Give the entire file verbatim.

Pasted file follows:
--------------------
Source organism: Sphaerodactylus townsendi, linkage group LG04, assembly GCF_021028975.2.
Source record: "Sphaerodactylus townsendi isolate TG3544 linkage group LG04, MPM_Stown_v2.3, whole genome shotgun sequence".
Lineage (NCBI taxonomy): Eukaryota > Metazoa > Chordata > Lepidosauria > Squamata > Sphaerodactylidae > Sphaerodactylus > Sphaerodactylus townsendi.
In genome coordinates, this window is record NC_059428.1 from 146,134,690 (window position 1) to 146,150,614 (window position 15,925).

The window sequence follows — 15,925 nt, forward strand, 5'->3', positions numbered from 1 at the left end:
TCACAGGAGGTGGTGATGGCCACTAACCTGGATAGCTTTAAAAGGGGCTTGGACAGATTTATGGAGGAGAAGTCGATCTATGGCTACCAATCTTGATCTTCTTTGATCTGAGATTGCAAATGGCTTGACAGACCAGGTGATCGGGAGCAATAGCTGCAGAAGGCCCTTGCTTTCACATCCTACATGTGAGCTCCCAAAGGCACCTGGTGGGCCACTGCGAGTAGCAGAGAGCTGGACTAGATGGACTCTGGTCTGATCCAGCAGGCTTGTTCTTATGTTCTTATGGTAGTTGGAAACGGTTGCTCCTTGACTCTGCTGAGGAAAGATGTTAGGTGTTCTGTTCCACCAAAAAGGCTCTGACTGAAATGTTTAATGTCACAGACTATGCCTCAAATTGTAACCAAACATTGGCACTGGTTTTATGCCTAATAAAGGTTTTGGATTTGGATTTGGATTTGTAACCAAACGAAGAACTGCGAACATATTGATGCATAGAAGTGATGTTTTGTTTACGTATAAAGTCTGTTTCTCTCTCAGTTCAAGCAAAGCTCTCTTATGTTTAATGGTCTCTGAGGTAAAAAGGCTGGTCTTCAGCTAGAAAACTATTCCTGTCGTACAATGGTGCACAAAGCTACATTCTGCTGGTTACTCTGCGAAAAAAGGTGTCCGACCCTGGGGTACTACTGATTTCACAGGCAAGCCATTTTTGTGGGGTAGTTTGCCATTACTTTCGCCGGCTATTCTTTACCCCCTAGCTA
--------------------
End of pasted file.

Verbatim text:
Source organism: Sphaerodactylus townsendi, linkage group LG04, assembly GCF_021028975.2.
Source record: "Sphaerodactylus townsendi isolate TG3544 linkage group LG04, MPM_Stown_v2.3, whole genome shotgun sequence".
Lineage (NCBI taxonomy): Eukaryota > Metazoa > Chordata > Lepidosauria > Squamata > Sphaerodactylidae > Sphaerodactylus > Sphaerodactylus townsendi.
In genome coordinates, this window is record NC_059428.1 from 146,134,690 (window position 1) to 146,150,614 (window position 15,925).

The window sequence follows — 15,925 nt, forward strand, 5'->3', positions numbered from 1 at the left end:
TCACAGGAGGTGGTGATGGCCACTAACCTGGATAGCTTTAAAAGGGGCTTGGACAGATTTATGGAGGAGAAGTCGATCTATGGCTACCAATCTTGATCTTCTTTGATCTGAGATTGCAAATGGCTTGACAGACCAGGTGATCGGGAGCAATAGCTGCAGAAGGCCCTTGCTTTCACATCCTACATGTGAGCTCCCAAAGGCACCTGGTGGGCCACTGCGAGTAGCAGAGAGCTGGACTAGATGGACTCTGGTCTGATCCAGCAGGCTTGTTCTTATGTTCTTATGGTAGTTGGAAACGGTTGCTCCTTGACTCTGCTGAGGAAAGATGTTAGGTGTTCTGTTCCACCAAAAAGGCTCTGACTGAAATGTTTAATGTCACAGACTATGCCTCAAATTGTAACCAAACATTGGCACTGGTTTTATGCCTAATAAAGGTTTTGGATTTGGATTTGGATTTGTAACCAAACGAAGAACTGCGAACATATTGATGCATAGAAGTGATGTTTTGTTTACGTATAAAGTCTGTTTCTCTCTCAGTTCAAGCAAAGCTCTCTTATGTTTAATGGTCTCTGAGGTAAAAAGGCTGGTCTTCAGCTAGAAAACTATTCCTGTCGTACAATGGTGCACAAAGCTACATTCTGCTGGTTACTCTGCGAAAAAAGGTGTCCGACCCTGGGGTACTACTGATTTCACAGGCAAGCCATTTTTGTGGGGTAGTTTGCCATTACTTTCGCCGGCTATTCTTTACCCCCTAGCTA